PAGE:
Rivera’s romantic life was nearly as tumultuous as his political life. In 1909 he met a young Russian painter by the name of Angelina Belhoff. She became his common law wife for the next ten years. It was Rivera’s relationship with Bluff, and her involvement with a circle of Russian anarchists, that significantly developed the artist’s political and national consciousness. Belhoff gave birth to Rivera’s only son, Diego, in 1916. He died of influenza when he was two. In 1919 his daughter Marika was born to Marevna Vorobieva, although he was still with Angeline. He left Angeline when he decided to go back to Mexico in 1920. In 1922, he married Guadalupe Marin, whom he had met while on travels in Mexico to study the various landscapes and history and they had two daughters. They divorced in 1927. In 1928, he met Frida Kahlo, at a weekly party. He and Kahlo married in 1929. Their marriage often was tumultuous. Both Kahlo and Rivera had fiery temperaments and they both had numerous extramarital affairs.Kahlo was openly bisexual and had affairs with both men and women. Rivera knew of and tolerated her relationships with women, but her relationships with men made him jealous. Kahlo became outraged when she learned that Rivera had an affair with her younger sister, Cristina and she left him. The couple eventually divorced, but remarried in 1940. Their second marriage was as turbulent as the first. Their living quarters often were separate. Rivera appeared to have felt a great loss in July of 1954 when his wife Frida Kahlo died, but one year later he married Emma Hurtado, his dealer since 1946. Diego Rivera died on November 24, 1957 in Mexico City, two weeks before his seventy-second birthday. (Favela, 1986).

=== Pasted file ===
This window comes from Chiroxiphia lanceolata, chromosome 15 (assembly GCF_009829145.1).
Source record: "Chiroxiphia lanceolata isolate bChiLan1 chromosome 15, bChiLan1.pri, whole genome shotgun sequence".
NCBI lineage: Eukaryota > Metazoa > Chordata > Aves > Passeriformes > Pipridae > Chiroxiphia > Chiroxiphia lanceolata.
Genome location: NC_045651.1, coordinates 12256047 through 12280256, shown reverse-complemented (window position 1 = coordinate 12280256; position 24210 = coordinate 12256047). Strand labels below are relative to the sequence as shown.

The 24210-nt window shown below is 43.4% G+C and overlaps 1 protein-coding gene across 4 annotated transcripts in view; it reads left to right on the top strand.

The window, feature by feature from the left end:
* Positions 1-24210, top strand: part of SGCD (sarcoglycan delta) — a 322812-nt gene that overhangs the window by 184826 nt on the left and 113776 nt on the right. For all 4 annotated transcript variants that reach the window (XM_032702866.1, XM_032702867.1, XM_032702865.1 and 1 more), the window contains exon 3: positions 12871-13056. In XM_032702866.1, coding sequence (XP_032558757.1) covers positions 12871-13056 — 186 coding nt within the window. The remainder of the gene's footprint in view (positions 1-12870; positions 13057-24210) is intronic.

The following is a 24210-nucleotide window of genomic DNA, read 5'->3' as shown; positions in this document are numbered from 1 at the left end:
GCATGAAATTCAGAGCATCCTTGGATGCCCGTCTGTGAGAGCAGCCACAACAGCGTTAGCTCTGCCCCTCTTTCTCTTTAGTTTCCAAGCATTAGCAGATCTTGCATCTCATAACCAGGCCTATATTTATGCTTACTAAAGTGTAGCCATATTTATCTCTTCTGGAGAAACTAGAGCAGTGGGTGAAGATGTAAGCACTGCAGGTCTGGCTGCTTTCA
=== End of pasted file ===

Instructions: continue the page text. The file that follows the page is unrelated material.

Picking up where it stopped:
Although Diego Rivera’s most heralded work is his murals, many of his smaller paintings, including Jacques Lipchitz: Portrait of a Young Man, better reveal the versatility and emotional state of Rivera. Many were produced during a period that coincided with both the Mexican Revolution and World War I, reflecting Rivera’s expatriate role, explore issues of national identity, and carry nationalistic overtones. Throughout Rivera’s exploration of many artistic styles, media and subjects, his work always stimulated sentiment and made an impact on the societal status quo, encouraging its viewers to consider alternative views of a prior bias. Rivera lived boldly, and exhibited this boldness in each piece of work he did. Diego Rivera was easily one of the most influential artists of the twentieth century.